The crop rotation has very ancient origins: before the Middle Ages the land was already cultivated by alternating years to allow the accumulation of water. In the early Middle Ages, the three-years rotation began to spread by alternating autumn cereals with a summer crop followed by a year of rest.
The application of crop rotation is still a widespread practice today and encouraged by agricultural policy at European level.
Why crop rotation
It is possible to identify the principles on which to base the rotations, which can be different according to the farm strategy and the farmer’s needs.
The main agronomic advantages of this technique are closely related to increasing the physical and chemical fertility of the soil. This is obtained thanks to the different conformation of the root systems and a different carbon/nitrogen ratio of crop residues. This ratio has an important impact on the humic balance of the soil.
In addition, crop rotation reduces allelopathy, the occurrence of crop-specific pathogen outbreaks and the settlement of weeds typical of a given crop.
From an economic point of view, rotation requires the farm to be efficient in managing different crops, which means machinery, expertise and market diversification. However, in the most frequent case where the farm applies crop diversification in the same year, this also leads to better work organization, more continuity in cash flow and a reduction in risk related to climate change, specific pathogens or the market.
From an environmental point of view, rotation makes it possible to maintain greater landscape and ecological variability, as well as reducing the persistence of ecosystemic failures such as pest outbreaks.
Each farm defines its own rotation plan based on agronomic, environmental and economic aspects.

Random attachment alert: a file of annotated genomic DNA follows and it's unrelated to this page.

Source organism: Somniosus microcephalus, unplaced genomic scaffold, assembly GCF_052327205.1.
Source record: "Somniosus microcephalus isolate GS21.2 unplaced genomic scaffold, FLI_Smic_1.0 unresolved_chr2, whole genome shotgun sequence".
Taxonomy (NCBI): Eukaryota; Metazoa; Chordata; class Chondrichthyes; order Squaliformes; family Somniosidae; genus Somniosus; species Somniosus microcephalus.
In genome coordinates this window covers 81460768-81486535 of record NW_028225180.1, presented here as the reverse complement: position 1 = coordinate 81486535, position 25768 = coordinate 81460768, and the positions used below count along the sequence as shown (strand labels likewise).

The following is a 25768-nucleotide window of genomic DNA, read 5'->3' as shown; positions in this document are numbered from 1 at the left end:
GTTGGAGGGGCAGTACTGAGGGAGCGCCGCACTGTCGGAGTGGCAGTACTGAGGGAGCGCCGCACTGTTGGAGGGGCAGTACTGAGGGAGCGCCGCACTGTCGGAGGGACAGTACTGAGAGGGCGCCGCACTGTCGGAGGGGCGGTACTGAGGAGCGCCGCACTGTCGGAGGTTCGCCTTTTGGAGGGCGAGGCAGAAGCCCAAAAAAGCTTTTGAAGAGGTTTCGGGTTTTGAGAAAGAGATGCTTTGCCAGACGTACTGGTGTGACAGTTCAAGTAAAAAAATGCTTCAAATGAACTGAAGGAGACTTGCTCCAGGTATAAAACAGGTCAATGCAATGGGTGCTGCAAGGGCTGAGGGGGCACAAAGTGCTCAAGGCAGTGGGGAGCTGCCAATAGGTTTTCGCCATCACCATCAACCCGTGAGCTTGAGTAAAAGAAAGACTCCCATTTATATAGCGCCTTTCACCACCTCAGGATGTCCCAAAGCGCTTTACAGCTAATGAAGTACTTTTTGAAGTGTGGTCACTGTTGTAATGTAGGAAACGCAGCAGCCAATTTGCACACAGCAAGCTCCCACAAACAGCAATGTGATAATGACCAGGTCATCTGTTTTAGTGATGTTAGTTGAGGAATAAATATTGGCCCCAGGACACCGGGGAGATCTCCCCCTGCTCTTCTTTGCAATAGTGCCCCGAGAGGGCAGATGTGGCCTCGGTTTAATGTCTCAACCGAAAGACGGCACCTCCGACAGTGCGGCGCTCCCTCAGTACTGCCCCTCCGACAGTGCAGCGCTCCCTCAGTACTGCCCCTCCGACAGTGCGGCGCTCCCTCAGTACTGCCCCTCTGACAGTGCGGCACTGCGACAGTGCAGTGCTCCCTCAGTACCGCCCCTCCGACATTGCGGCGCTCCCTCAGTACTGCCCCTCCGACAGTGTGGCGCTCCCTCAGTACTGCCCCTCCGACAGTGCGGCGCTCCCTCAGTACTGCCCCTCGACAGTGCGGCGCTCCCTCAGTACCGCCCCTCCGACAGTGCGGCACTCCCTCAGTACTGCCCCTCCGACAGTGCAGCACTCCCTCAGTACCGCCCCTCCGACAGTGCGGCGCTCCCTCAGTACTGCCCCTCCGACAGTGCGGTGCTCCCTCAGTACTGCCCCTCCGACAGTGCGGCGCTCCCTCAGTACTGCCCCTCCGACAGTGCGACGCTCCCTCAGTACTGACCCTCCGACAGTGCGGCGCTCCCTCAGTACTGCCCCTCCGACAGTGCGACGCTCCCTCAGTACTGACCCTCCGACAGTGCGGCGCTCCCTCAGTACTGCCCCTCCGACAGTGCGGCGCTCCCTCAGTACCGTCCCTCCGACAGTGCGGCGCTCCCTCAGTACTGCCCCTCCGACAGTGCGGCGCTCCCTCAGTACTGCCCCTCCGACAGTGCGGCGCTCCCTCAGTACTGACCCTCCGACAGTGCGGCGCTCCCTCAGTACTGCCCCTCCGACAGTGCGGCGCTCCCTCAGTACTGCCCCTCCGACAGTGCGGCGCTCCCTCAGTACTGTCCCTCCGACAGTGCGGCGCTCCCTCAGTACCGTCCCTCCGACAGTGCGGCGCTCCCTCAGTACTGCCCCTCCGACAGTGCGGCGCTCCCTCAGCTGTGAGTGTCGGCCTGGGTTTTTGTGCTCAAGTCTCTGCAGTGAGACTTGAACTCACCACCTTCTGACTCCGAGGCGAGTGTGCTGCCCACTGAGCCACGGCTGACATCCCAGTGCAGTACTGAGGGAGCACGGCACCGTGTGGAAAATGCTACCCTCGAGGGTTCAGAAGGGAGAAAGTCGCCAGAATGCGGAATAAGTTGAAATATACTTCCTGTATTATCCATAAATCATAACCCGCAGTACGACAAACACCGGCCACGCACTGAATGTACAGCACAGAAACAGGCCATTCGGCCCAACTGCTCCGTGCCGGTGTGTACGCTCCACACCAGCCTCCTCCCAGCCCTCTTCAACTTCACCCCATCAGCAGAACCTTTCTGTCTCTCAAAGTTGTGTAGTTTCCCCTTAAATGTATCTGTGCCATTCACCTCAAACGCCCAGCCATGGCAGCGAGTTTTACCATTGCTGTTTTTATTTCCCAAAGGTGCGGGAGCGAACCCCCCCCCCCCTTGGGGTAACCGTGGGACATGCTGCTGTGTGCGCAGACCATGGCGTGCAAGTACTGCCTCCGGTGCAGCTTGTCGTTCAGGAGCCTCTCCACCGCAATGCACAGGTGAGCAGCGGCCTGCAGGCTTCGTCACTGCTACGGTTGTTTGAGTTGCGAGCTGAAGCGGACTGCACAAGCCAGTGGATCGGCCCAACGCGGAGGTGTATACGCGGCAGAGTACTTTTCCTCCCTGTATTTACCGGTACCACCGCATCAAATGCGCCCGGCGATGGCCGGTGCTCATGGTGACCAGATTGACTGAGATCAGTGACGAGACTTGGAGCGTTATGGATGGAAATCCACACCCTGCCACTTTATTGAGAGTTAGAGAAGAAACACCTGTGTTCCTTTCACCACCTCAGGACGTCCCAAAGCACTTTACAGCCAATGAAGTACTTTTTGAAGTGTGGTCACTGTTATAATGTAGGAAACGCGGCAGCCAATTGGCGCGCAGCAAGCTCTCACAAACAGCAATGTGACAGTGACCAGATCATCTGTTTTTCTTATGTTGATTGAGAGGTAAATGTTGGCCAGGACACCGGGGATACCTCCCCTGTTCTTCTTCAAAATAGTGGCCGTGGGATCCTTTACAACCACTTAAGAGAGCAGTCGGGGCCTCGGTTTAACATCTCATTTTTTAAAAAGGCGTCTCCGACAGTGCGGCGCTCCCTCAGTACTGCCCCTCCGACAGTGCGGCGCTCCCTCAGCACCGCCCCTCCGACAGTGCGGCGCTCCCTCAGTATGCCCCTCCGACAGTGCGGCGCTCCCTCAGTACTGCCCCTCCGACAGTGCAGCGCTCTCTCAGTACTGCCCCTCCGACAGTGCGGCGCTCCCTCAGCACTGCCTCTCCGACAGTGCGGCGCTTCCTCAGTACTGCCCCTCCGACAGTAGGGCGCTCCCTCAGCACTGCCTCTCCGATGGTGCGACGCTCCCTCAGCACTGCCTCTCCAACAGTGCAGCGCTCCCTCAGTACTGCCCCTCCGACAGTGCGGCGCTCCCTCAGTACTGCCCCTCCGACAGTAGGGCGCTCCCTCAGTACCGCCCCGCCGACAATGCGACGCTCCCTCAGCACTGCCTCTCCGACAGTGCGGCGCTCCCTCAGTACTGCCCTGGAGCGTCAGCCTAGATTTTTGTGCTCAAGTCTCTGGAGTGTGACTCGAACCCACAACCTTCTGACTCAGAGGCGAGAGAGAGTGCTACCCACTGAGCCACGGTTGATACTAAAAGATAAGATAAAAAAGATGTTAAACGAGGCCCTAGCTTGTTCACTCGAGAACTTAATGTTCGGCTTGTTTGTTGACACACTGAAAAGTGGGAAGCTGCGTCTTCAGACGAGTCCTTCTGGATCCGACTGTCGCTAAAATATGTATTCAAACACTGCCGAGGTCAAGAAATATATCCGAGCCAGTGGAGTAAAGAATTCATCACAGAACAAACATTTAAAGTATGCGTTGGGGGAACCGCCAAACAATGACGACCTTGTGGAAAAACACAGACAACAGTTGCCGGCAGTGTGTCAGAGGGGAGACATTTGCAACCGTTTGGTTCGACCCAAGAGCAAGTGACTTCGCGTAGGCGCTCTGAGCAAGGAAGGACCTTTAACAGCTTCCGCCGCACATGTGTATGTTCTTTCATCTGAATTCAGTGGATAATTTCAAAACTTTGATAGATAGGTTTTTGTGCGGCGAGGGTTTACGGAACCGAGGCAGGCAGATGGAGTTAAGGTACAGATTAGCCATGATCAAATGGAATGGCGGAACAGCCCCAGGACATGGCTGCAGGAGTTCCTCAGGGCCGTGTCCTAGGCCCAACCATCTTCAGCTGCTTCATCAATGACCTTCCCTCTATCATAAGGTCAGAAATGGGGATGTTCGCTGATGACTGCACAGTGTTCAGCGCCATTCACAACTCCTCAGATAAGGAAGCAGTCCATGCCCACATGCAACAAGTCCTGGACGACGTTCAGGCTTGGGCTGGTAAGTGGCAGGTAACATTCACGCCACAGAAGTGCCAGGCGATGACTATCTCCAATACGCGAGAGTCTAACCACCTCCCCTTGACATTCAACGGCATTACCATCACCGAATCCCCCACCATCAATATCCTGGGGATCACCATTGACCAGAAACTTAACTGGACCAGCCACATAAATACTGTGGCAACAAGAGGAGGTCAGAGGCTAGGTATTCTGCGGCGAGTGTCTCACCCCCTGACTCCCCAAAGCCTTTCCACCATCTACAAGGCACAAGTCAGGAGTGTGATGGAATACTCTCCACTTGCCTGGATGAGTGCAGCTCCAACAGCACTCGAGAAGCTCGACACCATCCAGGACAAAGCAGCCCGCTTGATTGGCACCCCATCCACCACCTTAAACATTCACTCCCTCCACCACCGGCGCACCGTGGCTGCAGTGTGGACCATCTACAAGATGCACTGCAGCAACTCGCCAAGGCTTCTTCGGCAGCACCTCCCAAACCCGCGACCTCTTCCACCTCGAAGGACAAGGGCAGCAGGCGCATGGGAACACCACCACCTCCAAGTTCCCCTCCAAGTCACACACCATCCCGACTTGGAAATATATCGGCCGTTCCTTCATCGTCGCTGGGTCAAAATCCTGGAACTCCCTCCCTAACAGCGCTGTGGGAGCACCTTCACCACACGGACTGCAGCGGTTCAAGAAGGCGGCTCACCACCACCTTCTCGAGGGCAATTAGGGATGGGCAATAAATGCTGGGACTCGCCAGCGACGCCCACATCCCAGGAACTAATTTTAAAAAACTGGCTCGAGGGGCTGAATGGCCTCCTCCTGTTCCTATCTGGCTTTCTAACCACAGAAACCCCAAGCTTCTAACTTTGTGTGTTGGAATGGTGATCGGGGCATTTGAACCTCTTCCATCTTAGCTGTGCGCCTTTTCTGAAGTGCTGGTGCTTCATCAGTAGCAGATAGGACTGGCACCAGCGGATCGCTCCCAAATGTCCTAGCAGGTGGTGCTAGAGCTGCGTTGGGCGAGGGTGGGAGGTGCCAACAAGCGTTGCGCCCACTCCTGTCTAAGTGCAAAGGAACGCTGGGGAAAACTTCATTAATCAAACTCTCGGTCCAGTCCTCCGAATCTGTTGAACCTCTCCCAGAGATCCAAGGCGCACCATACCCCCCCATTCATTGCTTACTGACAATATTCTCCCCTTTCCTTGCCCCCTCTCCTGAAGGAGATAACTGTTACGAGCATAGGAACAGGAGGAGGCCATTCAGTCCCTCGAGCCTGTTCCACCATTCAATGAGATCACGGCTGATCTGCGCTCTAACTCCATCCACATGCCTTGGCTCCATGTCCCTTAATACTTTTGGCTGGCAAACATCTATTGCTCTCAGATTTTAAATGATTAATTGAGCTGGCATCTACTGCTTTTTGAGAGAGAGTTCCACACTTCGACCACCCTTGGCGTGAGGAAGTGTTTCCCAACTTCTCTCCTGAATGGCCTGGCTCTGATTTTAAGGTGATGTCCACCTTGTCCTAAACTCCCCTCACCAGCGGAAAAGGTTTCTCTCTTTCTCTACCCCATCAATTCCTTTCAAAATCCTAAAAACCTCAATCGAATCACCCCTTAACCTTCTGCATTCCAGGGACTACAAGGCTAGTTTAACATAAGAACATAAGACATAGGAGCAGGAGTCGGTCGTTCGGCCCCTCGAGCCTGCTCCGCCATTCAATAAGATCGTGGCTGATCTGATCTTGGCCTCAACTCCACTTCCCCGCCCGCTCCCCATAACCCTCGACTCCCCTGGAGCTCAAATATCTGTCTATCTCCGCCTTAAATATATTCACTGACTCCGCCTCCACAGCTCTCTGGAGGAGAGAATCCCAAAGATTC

Classical agronomy distinguishes crops into 2 types, which must normally be alternated in order to apply an effective rotation:
- Improving crops: they improve soil fertility. These are crops can improve the physical fertility of soil thanks to deep root systems and/or the need for organic fertilization, such as corn. There are also short cycle leguminous plants, which fix nitrogen.
- Worsening crops: they leave the soil in worse physical-chemical conditions than they found it, as they reduce the organic matter and nutrients present. This class includes winter cereals.
In addition, some suggestions can be taken into account to determine which crops to grow in the field.
Tip No. 1: Calculate the humic balance
By alternating improving crops to worsening crops, it is possible to avoid the reduction of organic matter over time and maintain the physical fertility of the soil. In order to quantify the effect and thus know the organic matter trend of your soil over time, it may be useful to calculate the organic matter balance of each crop or its qualitative evaluation.
Tip No. 2: Alternate plants with different root systems
By alternating deep-root crops with surface root crops, different soil layers will be explored. As a consequence, the physical fertility of the soil will be improved, avoiding the formation of the ploughing sole.
Tip No. 3: Optimize timing
It is good to reduce the periods when the field has bare ground, especially in areas affected by erosion. For this reason, it is important to plan the cultivation cycles trying to keep the ground cover as continuous as possible.
Tip No. 4: Alternate botanical families
The “Crop planning” feature in Agricolus platform
One of the main needs of farmers is to keep track of their crop plan and visualize it in a concise and fast way. The “Crop planning” feature in Agricolus platform allows to:
- register and display the crops planted on different fields over the years
- plan efficiently the crops to be planted in the following seasons